Traditional schedule is definitely a welcome change for our household.
SOUTH SALT LAKE — Year-round elementary school schedules once saved the Granite School District tens of millions of dollars. But as enrollment growth has slowed, the district is looking to switch 14 schools back to traditional schedules.
"Right now, the board is leaning toward that direction," district spokesman Ben Horsley said. "Having no need for additional buildings and having the capacity now, it doesn't make much sense to remain on that schedule."
Since the late 1980s, the district has had as many as 18 schools on year-round schedules to deal with overcrowded buildings. Rather than construct new buildings, year-round schools assign students to four different tracks and at least one group is "off track" at any given time. That way student attendance is staggered, and schools can enroll more kids than would be possible if all students were in class simultaneously.
Students still receive the same number of instructional days, but experience three- to four-week breaks throughout the year and shorter summer breaks.
Horsley said the district saved an estimated $130 million to $150 million over the years by switching to year-round schedules rather than building new schools.
"We anticipate we have not had to build eight to 10 elementary schools because of the year-round schedules since the late '80s," Horsley said.
Year-round schools create an obvious cost savings in crowded districts but can prove to be inefficient in schools with manageable enrollment numbers. That's what Granite is facing now.
Enrollment numbers that were ballooning in the late 1990s and early 2000s have stabilized recently, Horsley said.
"We've been staying steady at 68,000 for the last three to five years," he said.
Transportation costs are higher at year-round schools, as are utility bills and personnel costs, since additional secretaries are often required, and principals receive an additional stipend. By eliminating all 14 of its year-round schools, the district would save an estimated $1.5 million a year, Horsley said.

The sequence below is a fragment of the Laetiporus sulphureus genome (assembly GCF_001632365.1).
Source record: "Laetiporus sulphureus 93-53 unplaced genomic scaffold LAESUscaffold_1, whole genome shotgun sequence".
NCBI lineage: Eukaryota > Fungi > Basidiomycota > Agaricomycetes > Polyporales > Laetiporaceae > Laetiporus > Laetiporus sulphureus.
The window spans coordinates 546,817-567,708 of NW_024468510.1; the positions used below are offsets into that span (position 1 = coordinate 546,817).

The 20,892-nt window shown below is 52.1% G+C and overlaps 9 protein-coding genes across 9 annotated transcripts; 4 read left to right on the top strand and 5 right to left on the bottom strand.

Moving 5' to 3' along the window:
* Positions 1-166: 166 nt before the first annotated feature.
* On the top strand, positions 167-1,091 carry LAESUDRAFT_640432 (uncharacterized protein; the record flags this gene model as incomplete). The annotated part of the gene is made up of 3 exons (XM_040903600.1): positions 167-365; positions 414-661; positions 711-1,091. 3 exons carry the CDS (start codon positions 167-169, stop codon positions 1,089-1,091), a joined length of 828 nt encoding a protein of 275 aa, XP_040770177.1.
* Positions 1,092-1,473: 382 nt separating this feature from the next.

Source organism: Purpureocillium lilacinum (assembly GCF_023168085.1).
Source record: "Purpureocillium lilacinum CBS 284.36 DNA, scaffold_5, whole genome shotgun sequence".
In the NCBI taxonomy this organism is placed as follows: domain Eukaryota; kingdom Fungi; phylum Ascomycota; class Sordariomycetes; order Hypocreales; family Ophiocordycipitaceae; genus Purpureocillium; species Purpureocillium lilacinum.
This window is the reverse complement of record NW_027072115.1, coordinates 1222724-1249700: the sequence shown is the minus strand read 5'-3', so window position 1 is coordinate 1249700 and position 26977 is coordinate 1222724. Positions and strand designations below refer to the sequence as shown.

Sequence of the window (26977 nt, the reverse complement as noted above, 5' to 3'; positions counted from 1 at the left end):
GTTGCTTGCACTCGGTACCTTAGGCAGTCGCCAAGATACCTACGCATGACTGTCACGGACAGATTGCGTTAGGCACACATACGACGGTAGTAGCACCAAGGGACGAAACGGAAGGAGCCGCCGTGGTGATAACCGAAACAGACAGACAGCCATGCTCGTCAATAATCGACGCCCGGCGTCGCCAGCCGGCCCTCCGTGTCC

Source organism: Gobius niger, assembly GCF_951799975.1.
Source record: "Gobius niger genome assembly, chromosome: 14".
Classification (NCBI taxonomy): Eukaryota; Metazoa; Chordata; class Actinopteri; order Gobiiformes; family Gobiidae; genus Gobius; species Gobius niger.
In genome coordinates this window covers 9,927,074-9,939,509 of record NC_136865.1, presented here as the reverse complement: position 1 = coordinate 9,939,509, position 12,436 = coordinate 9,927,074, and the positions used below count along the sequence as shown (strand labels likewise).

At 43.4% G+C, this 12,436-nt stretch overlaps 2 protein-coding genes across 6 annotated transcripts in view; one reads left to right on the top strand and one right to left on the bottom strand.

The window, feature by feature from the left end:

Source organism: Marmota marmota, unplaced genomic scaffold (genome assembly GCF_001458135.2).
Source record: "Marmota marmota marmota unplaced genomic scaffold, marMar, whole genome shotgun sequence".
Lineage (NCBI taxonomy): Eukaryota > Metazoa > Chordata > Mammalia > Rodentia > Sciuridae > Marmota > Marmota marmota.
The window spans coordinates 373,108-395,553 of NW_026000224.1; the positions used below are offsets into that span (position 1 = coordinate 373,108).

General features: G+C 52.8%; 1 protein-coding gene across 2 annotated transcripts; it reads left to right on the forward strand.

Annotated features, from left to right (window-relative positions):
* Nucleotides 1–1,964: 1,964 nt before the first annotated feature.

That's not to say anyone would lose their job should the board approve the switch.
"We do have enough turnover and retirements that we don't anticipate anyone would lose their position," he said.
By and large, parents seem to be on board with the idea.
"I have almost heard universally from parents that they like that idea," said Linda Hansen, state PTA director representing Region 5, which covers all of Granite. "I think it will be a positive thing."
Because no high schools or junior high schools are year-round, it can be difficult for families to deal with some kids on one schedule and some on another.
"Traditional schedule is definitely a welcome change for our household," said Kim Kunz, a parent at Pleasant Green Elementary in Magna. "With older children in secondary schools, it will be a winning situation to have everyone on the same school schedule."
Horsley said there are 10 schools that have the capacity to easily make the transition next year, but four others could go either way.
The Granite School Board will decide at its meeting Dec. 6 what schools will make the switch. Time is of the essence because schools start registration in February. If the board doesn't make a decision by January, the discussion will be tabled for another year.
The 14 schools currently on the year-round schedule are: Bacchus Elementary, Kearns; Beehive Elementary, Kearns; Jim Bridger Elementary, West Jordan; Copper Hills Elementary, Magna; Granger Elementary, West Valley City; Hillsdale Elementary, West Valley City; Hillside Elementary, West Valley City; Magna Elementary, Magna; Orchard Elementary, West Valley City; Pleasant Green, Magna; South Kearns, Kearns; Stansbury, West Valley City; Valley Crest, West Valley City; Woodrow Wilson Elementary, South Salt Lake.